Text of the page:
Earlier this year, the IRS issued Notice 2020-32 which stated that expenses funded with a Paycheck Protection Program (PPP) loan that is forgiven are not deductible for tax purposes under rules designed to prevent a double tax benefit. A much-debated question since the issuance of that notice is whether a taxpayer that received a PPP loan and paid otherwise deductible expenses can deduct those expenses in the tax year in which the expenses were paid or incurred if, at the end of that tax year, the taxpayer has not received a determination of forgiveness of the loan or not yet applied for forgiveness.
On November 18, the IRS issued Rev. Rul. 2020-27 answering that question: A taxpayer that receives a PPP loan and paid or incurred otherwise deductible expenses related to that loan may not deduct those expenses in the tax year those expenses were paid or incurred if, at the end of that tax year, the taxpayer reasonably expects to receive forgiveness of the PPP loan, even if the taxpayer has not submitted an application for forgiveness of the loan by the end of such tax year.
The IRS presented two scenarios in the revenue ruling as examples. In both scenarios, the borrower pays expenses such as payroll and mortgage interest that would qualify under the CARES Act as eligible PPP expenditures and the borrower satisfies all of the requirements for the loan to be forgiven. In the first scenario, the borrower applies for forgiveness in November 2020 but has not received notice of forgiveness by year-end. In the second scenario, the borrower does not plan to apply for forgiveness until 2021. In both cases, the IRS explained that the taxpayers could not deduct expenses funded with the PPP loans because there was a reasonable expectation of forgiveness.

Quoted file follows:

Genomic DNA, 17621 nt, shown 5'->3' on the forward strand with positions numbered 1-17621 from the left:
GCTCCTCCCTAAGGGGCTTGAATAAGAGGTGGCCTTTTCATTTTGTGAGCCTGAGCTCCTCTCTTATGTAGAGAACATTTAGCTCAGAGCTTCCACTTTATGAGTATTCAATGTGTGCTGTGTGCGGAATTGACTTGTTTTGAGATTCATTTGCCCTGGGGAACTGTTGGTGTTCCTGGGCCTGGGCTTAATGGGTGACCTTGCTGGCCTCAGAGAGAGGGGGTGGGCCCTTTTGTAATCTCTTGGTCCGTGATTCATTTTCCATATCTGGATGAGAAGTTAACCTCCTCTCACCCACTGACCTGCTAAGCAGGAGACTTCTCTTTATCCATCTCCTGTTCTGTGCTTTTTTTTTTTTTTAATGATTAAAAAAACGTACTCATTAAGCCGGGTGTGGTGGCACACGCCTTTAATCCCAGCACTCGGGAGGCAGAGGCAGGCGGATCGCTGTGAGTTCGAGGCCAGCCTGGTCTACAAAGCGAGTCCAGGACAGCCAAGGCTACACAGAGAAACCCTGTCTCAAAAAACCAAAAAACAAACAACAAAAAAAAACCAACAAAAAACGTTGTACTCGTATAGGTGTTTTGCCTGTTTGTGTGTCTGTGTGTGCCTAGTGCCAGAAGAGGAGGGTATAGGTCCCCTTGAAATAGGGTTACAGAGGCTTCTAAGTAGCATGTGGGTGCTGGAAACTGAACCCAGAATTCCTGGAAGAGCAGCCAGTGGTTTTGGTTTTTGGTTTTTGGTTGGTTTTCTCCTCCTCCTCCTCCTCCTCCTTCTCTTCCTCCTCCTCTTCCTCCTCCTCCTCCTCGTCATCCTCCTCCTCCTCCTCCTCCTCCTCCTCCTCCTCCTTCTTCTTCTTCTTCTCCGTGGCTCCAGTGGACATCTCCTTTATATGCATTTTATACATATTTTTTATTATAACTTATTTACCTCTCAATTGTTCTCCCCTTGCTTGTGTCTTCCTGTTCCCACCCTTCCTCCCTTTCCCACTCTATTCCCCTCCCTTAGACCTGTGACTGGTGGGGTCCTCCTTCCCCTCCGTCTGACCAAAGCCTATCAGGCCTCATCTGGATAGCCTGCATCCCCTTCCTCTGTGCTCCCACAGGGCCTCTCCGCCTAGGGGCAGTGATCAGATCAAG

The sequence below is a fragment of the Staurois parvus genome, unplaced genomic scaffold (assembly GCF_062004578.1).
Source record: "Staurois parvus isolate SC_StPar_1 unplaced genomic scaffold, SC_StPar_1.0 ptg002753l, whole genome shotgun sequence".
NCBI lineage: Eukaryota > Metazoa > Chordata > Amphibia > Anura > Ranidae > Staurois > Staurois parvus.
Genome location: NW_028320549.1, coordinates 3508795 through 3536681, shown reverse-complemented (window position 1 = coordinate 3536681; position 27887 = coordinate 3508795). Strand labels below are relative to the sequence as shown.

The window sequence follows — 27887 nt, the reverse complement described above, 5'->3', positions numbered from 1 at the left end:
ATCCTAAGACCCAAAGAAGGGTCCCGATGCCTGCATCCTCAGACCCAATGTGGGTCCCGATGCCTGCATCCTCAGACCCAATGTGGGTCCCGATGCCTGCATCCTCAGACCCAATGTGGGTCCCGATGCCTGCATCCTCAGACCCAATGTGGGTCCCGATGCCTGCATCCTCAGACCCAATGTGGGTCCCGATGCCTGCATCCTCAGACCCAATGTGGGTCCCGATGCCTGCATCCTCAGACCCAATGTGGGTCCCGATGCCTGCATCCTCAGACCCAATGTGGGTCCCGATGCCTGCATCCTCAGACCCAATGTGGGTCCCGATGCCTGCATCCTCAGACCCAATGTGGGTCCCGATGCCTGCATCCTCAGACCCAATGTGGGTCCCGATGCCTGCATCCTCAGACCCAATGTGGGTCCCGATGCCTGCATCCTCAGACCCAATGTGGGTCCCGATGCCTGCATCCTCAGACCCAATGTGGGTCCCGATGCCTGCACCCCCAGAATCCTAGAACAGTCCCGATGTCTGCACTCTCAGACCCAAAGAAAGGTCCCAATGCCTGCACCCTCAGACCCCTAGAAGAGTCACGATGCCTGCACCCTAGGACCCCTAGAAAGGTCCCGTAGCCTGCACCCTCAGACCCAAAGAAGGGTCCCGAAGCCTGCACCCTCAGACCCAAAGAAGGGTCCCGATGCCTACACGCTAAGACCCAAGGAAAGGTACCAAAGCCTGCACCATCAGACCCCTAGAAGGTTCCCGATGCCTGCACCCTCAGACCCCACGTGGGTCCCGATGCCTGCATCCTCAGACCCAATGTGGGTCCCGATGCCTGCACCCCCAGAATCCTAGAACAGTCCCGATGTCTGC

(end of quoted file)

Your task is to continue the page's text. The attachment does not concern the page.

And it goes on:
The IRS also released Rev. Proc. 2020-51 to provide a safe harbor rule for PPP loan borrowers where the forgiveness has been denied in full or in part. In such case, the taxpayer would be permitted (pursuant to the provisions in the Rev. Proc.) to take a tax deduction for those otherwise eligible expenses on an original return, an amended return, or an administrative adjustment request.
Rev. Rul. 2020-27 provides much-needed guidance to taxpayers that were considering delaying the filing of forgiveness applications in order to secure deductions in a current-year tax return or taxpayers that had filed a forgiveness application but were uncertain about how to file their tax returns.
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The information provided in this communication is of a general nature and should not be considered professional advice. You should not act upon the information provided without obtaining specific professional advice. The information above is subject to change.